10 Actions Nonprofit Leaders Can Take to Support Our Democracy and Their ConstituentsSeptember 30, 2020
At a time when we are fatigued by a multitude of crises and social isolation, we face one of the most important elections of our generation.
Nonprofit leaders and organizations have a historic and moral role to play.
Even as institutional distrust has increased, people have higher levels of trust in the nonprofit sector. The 2020 Edelman Trust Barometer reported that nonprofit organizations are seen as more ethical compared to the government, the private sector, and the media.
Despite this moral authority, many 501(C)3 nonprofit organizations are hesitant to engage in civic engagement and/or electoral efforts for fear of legal incompliance. While understanding the legal parameters is critical, nonprofit organizations are uniquely positioned to support and protect our democracy. As civil society organizations, nonprofits serve those most impacted by systemic inequity.
Irrespective of the organization’s mission – whether in education, health care, or workforce development – the foundation for an equitable society is a strong democratic system. And during this pivotal time in our country, nonprofit organizations have an unparalleled opportunity to provide a civic home to their constituents by informing, activating, and supporting them to exercise their civic power.
With uncertainties around the election process and potential post-election disruption on the horizon, nonprofits can serve as trusted messengers who can mitigate misinformation and encourage civic engagement—especially with historically disenfranchised groups.
To support their constituents, organizations can take three specific categories of actions: get out the vote; support safe and secure elections; and prepare for potential post-election disruption and develop an action plan.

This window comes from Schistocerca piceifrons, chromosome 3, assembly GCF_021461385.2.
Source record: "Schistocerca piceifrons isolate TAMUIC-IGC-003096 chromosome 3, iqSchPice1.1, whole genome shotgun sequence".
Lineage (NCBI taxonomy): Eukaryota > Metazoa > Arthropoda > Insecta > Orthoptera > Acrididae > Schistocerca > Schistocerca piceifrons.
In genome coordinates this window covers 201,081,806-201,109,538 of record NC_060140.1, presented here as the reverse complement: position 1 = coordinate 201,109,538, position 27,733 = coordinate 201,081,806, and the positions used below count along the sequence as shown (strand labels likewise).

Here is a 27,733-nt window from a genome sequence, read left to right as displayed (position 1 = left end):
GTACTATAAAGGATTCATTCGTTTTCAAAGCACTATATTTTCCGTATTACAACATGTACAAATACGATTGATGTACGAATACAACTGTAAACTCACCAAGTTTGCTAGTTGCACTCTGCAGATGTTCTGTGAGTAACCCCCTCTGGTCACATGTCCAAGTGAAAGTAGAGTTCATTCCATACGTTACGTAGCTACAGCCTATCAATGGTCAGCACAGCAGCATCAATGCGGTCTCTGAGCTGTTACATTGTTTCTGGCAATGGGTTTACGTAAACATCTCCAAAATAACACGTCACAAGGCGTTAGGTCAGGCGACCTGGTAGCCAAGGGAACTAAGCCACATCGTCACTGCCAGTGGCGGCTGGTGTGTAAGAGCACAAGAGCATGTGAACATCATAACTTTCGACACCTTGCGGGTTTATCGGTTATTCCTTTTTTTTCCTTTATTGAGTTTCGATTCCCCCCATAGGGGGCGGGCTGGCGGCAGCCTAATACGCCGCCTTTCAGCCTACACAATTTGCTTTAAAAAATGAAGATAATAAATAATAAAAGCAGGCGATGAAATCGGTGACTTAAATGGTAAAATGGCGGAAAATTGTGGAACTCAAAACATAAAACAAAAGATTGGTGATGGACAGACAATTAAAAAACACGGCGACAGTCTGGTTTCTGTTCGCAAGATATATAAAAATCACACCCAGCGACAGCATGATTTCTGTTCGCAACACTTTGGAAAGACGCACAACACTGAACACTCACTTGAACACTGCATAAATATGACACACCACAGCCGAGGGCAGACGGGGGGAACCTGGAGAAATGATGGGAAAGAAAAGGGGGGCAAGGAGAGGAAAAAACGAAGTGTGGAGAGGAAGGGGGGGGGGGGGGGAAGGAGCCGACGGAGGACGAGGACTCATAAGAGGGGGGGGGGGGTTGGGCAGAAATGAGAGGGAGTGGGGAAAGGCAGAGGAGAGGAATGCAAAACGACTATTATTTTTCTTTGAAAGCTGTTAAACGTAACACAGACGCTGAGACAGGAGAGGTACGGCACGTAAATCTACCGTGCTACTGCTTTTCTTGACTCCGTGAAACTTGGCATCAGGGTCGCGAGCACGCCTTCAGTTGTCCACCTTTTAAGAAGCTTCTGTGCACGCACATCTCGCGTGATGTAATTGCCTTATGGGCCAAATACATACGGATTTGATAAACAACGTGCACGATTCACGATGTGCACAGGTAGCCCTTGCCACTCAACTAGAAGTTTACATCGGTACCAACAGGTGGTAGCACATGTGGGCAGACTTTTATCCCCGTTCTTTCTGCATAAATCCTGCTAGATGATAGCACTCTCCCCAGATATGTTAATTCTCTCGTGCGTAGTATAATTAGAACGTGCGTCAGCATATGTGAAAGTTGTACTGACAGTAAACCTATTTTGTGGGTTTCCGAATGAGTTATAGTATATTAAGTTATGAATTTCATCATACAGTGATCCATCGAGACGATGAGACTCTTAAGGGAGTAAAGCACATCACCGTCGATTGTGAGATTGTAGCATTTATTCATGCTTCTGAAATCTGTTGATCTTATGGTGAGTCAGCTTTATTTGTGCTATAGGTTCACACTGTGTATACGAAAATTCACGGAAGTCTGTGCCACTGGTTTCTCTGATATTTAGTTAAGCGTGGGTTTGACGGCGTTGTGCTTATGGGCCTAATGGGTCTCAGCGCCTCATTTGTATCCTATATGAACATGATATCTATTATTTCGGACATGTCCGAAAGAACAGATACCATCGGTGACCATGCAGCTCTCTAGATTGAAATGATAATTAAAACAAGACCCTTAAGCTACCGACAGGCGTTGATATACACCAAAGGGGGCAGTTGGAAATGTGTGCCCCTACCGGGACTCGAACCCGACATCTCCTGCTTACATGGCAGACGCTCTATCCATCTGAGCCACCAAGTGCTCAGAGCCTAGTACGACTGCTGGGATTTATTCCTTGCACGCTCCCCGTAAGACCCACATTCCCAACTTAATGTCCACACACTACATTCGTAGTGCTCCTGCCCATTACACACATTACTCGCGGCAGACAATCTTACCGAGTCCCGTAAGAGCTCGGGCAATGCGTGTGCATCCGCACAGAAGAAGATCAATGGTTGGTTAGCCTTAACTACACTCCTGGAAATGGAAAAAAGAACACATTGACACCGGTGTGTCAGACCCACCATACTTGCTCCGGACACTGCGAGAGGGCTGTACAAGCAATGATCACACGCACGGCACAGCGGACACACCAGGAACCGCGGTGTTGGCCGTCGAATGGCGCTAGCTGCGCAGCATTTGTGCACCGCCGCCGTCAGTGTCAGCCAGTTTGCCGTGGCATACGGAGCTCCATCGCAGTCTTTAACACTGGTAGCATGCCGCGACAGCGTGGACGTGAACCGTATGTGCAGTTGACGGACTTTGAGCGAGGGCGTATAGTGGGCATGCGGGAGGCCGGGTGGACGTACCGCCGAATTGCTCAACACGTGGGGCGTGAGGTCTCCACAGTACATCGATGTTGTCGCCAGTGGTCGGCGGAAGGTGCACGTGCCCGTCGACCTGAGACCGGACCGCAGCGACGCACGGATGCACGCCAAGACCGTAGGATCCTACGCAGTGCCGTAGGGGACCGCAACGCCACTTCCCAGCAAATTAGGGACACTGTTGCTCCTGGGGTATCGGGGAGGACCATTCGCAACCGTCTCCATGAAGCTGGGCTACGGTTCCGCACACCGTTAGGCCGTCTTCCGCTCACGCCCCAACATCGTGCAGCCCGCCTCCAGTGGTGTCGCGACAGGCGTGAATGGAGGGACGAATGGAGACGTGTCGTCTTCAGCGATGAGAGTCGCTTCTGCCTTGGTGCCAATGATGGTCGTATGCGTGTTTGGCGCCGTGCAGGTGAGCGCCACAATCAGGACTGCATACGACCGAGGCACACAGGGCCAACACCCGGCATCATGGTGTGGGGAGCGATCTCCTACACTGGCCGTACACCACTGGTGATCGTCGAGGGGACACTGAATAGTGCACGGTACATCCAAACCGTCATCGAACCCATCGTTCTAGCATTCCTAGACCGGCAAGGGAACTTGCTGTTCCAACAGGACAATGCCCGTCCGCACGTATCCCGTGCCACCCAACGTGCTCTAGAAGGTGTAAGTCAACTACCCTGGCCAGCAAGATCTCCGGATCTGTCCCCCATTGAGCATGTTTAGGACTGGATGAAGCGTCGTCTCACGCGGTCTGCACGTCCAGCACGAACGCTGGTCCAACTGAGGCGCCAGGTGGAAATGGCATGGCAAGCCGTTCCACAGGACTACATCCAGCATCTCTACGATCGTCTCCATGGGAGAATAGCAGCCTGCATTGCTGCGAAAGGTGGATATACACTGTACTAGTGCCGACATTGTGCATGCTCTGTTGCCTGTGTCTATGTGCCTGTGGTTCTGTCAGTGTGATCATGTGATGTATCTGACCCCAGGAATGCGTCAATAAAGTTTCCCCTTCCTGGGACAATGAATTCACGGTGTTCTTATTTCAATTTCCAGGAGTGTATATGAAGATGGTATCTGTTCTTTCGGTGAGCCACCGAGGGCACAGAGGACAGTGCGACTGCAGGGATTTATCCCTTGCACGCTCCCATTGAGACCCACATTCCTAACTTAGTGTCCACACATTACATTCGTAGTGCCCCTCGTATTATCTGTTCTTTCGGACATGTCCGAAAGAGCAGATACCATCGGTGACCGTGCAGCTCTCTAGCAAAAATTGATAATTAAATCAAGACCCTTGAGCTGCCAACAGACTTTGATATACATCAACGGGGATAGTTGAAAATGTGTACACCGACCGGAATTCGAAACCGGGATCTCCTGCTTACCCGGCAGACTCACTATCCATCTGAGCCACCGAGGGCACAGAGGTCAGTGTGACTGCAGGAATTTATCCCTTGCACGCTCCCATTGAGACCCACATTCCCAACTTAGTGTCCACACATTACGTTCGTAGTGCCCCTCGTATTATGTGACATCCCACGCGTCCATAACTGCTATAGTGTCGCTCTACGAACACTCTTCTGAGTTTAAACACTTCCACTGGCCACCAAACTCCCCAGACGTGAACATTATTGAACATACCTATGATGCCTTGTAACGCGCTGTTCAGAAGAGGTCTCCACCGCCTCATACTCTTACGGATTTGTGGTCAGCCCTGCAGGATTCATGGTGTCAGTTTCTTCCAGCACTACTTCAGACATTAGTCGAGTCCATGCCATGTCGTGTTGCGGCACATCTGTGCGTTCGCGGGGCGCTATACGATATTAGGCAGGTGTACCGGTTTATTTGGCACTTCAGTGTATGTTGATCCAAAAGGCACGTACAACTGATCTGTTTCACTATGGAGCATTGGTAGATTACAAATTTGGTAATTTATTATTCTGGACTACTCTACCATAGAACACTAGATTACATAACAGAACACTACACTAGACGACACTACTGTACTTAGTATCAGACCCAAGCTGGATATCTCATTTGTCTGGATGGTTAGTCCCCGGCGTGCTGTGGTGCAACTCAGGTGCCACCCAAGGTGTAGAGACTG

Nonprofits can serve as trusted messengers who can mitigate misinformation and encourage civic engagement—especially with historically disenfranchised groups.
1. Provide voter education and registration information
Even before the pandemic, 22% of voters cited logistical challenges as a barrier to voting including long wait times, difficulty accessing polling locations, and scheduling conflicts. With Covid-19 coupled with rampant voter suppression, the logistical hurdles have multiplied. A variety of online voter registration tools exist to simplify and support voter registration, vote-by-mail requests, and share notifications.
Register to vote and receive important electoral updates using tools such as TurboVote, Vote.gov, and Rockthevote.org. It is important to note that in some states, you cannot complete the full registration process on-line but these sites and others enable you to access accurate information for your state. You can learn more about a range of online voter registration tools here.
2. Promote early voting
According to Ballotpedia, “early voting permits citizens to cast ballots in person at a polling place prior to an election. In states that permit no-excuse early voting, a voter does not have to provide an excuse for being unable to vote on Election Day.” Currently, 38 states and the District of Columbia permit no-excuse early voting.
Check out this Early Voting Calendar to see if your state has early voting and when the process begins and ends.
3. Support poll worker recruitment
Over 50% of poll workers are over the age of 60. With the pandemic, many of them are hesitant to serve in this capacity. Power the Polls is a nonpartisan organization bringing together nonprofits and businesses such as Alliance for Youth Organizing, Civic Alliance, Comedy Central, Fair Elections Center, and MTV in a coalition to promote civic engagement. Power the Polls is working with election administration officials to ensure that they have sufficient PPE for poll workers.
Sign up to serve as a poll worker here.
4. Provide information for how to accurately request, complete, and submit mail-in ballots
Nearly 85% of all eligible voters have the opportunity to vote by mail. The process for obtaining a mail-in ballot differs from state to state. In nine states and Washington, DC, voters will automatically receive a ballot. In a few other states, ballot requests are sent to voters. In the majority of states, however, voters have to take a proactive step.
Check NBC’s Plan Your Vote to get state-by-state guidance. It is important to have sufficient time to request, complete, and return ballots. Some states have stringent rules about signature matching and even a notary requirement. To ensure that your ballot is not rejected, follow these steps.
5. Make election day a holiday
With the logistical complications of voting in a pandemic, you can help to reduce one barrier by giving your employees paid-time off. This not only promotes voter engagement but it also establishes a culture of civic empowerment and action within your organization.
Give your employees paid-time off on election day and sign the pledge, A Day for Democracy, to encourage your peer organizations to do the same.
6. Debunk the concept of “election night” and build awareness around an extended tabulation period to determine the election results